Trump’s gamesmanship is born of politics, not principle.
“IT’S ACTUALLY part of what you do when you sign up for any public service position.” So saidRep. Mark Meadows (R-N.C.) when asked about the hundreds of thousands of federal workers who will have to work without pay or be furloughed without pay over the holidays in a partial government shutdown. You won’t get any argument from us about the willingness of those who go into public service to make sacrifices. But they do so hoping to accomplish some good for their fellow citizens, not to be pawns in pointless political gamesmanship.
As it became apparent Friday that no agreement could be reached on a stopgap spending measure, President Trump warned that a shutdown would “last for a very long time.” Affected is about a third of the government workforce — about 800,000 employees — in key departments, including Homeland Security, State and Justice. Because of the weekend and upcoming Christmas holidays, the impacts of a shutdown may not immediately be felt, but there should be no mistake that curtailment of these government agencies will impose costs across Washington and the country.
That seemed to be of little matter to Mr. Trump, who last week boasted he would be “proud” to shut down the government, glad to “take the mantle. I will be the one to shut it down.” He changed his tune on Friday in trying to shift the blame to Democrats for not going along with his demand for money to build a border wall he once promised would be financed by Mexico. Nothing better illustrates the needless stupidity of the shutdown than Mr. Trump’s claim to be taking a stand for border security when one of the agencies being caught up is Customs and Border Protection.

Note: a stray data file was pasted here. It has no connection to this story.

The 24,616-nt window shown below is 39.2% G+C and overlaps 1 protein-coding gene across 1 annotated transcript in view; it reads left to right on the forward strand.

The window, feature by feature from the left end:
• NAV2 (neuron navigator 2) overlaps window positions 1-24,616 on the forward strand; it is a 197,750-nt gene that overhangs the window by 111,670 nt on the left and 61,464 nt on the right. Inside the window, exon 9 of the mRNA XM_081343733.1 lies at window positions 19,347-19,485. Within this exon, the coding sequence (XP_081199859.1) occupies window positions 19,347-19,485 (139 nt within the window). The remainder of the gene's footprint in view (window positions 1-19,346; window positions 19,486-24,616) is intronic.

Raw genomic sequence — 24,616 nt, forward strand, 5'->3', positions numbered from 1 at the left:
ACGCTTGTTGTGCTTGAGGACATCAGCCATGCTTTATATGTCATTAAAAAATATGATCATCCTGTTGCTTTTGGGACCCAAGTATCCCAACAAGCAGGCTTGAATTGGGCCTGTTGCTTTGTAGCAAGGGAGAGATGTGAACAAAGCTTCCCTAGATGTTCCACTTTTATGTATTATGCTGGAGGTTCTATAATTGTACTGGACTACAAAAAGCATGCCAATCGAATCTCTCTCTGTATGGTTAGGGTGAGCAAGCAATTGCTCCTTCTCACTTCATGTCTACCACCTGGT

Any doubt that it is politics — not principle — driving Mr. Trump was erased when he flip-flopped this week on the stopgap spending bill. He signaled he would sign on to a measure, passed by both House and Senate, without wall funding, but then buckled to criticism from the conservative media. Instead of standing up to him — and doing their job of keeping the government running — House Speaker Paul D. Ryan (R-Wis.) and Senate Majority Leader Mitch McConnell (R-Ky.) — went along, once again enabling the worst instincts of a bad president.